Sydney - Australian bosses, including Qantas's Alan Joyce and BHP Billiton's Marius Kloppers, are forgoing big bonuses this year as tough new laws on executive pay give more power to shareholders to sack them and their boards.
But it is far from clear whether the gestures represent a long-term change of heart or are just a one-off public relations exercise that can be abandoned next year.
The catalyst for many of the bonus announcements has been a tough new law introduced last year that empowered shareholders to dump a company board if they are unhappy with the pay regime.
Under the so-called "two strikes" rule, if more than 25% of shareholders vote down the executive pay scheme for two consecutive years, the board can be thrown out and new elections held.
"It isn't a magnanimous gesture to hand back a bonus," said Australian Shareholders' Association (ASA) Chief Executive Vas Kolesnikoff. "It's more of an acknowledgement that the contract and bonus structure is fundamentally flawed."
At a time when institutional investors are growing weary of holding falling shares while executives reap big rewards, the law is influencing nervous boards anticipating tricky annual general meetings.
Since the law's introduction last July, 108 listed companies have recorded first strikes.
Among the bigger names to have already earned a black mark are BlueScope Steel ; Pacific Brands, the group behind brands including Dunlop, Hush Puppies and Slazenger; casino group Crown ; and mining equipment manufacturer Emeco Holdings.
Only a handful are expected to chalk up a second strike this year as companies have been trimming or cutting bonuses.
The fact that Qantas and BHP have avoided a first strike is credited to preemptive action because of the law.
BlueScope's O'Malley got in early last week, saying he would not claim his performance bonus or salary increase to take responsibility for a A$1.04bn ($1.09bn) full-year loss. Last year, he took home $2.7m in recommended bonuses and salary rises.
BHP's Kloppers has passed on his multi-million dollar bonus after the world's biggest miner said it was booking $3.3bn in writedowns.
Qantas said that Joyce, who caused a furore when he accepted a salary package including bonuses of A$5m last year despite a sharp fall in profits, would not seek bonus options this year. The Australian flag carrier has said it will on Thursday post a net loss for the year, its first since privatisation in 1995. Joyce will still take home a base salary of A$2.3m.
Rio Tinto's Tom Albanese kicked off the trend in February, forfeiting his 2011 bonus payment after the firm took an $8.9bn writedown on assets bought under his watch.
John Egan, principal partner at Egan Associates, a leading corporate remuneration advisor, said shareholders were waking up to the fact that many Australian companies were underperforming relative to growth paths before the global financial crisis.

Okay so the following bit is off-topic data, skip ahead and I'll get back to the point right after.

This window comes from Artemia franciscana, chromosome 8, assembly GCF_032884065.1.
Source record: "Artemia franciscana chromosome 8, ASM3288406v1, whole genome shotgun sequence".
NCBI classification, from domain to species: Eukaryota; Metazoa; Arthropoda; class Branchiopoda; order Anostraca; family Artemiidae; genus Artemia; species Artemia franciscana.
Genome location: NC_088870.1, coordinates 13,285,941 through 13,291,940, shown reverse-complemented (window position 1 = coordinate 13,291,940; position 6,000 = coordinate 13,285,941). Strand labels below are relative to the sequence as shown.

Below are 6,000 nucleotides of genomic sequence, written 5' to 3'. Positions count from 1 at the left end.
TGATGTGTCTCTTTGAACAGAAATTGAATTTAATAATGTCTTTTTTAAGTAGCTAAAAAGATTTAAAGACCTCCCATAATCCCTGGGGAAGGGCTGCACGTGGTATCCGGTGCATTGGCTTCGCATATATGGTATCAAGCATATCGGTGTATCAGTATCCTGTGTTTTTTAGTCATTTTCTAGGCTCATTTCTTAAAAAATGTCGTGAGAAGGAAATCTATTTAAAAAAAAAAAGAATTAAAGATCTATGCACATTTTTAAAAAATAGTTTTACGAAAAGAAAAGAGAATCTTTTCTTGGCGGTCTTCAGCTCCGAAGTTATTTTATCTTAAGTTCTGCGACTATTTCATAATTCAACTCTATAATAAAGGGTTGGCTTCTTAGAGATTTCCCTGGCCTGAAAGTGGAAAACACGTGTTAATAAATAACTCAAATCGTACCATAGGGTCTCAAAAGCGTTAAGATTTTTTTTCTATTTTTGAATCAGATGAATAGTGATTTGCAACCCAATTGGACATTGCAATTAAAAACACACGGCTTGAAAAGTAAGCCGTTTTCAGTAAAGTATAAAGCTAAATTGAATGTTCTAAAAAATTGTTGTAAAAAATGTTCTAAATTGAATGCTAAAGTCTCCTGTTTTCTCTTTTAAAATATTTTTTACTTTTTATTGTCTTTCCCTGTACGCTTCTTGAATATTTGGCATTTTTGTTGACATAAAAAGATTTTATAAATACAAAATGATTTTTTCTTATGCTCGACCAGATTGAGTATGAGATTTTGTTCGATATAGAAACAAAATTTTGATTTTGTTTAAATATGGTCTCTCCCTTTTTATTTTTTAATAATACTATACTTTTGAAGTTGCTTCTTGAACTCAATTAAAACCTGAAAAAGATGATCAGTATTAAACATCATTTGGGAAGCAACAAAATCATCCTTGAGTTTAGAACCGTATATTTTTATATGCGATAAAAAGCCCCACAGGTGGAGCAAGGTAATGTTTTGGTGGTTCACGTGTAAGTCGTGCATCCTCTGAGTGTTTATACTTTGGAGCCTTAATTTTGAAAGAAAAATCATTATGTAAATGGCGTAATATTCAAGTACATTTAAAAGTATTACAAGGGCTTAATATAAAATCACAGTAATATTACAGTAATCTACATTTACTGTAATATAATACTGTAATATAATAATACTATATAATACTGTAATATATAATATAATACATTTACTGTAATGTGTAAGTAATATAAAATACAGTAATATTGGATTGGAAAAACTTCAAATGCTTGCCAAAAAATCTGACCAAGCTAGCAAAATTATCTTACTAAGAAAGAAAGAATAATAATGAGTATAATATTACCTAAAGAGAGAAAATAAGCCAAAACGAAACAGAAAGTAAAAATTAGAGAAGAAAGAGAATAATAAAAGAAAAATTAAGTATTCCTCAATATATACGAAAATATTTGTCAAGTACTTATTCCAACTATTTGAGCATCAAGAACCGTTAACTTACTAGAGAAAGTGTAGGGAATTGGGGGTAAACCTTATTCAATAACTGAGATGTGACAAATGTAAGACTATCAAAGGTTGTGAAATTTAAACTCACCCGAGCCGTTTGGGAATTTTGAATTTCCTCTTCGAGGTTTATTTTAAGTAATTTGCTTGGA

"Until 2010, we felt OK in Australia because we weren't being beaten up as badly as the US, UK and Europe," Egan said.
"Now, there's a recognition that while our performance has been better than many of those internationally, we haven't done that well.
"The line's being drawn not on the relative performance in comparison to the worst, but where they should be."
Global move, but temporary?
The Australian bonus trend is part of a global move toward waiving bonuses as public and political pressure for responsible capitalism also builds in Britain and the United States.
A British government-backed report has recommended that companies link their directors' pay to long-term business performance, with incentives to be provided only in the form of company shares to be held until after the executives have retired.
The United States last year adopted shareholder "say on pay" laws that require companies to provide shareholders at least once every three calendar years with a vote on compensation for the CEO, CFO, named executive officers and the company's three other most highly compensated officers.
While the Australian laws are tough, not all CEOs are running scared.
James Packer, the billionaire chairman of entertainment group Crown, has made it clear that he will use his voting power to ensure the board is reelected unchanged even if its does get a "second strike" and directors are forced to stand down.
The ASA's Kolesnikoff believes the real test will come next year when he expects the bonuses to return.
Martin Lawrence, co-founder of corporate governance advisory group Ownership Matters, said the perception of power the two-strike rule gives shareholders is almost as valuable as any real power.
He said the rule and the rush to sacrifice bonuses was allowing companies to win some positive PR.
"It's a bit of an empty gesture, but it's a gesture that's available to every CEO. Executive austerity is the new black."
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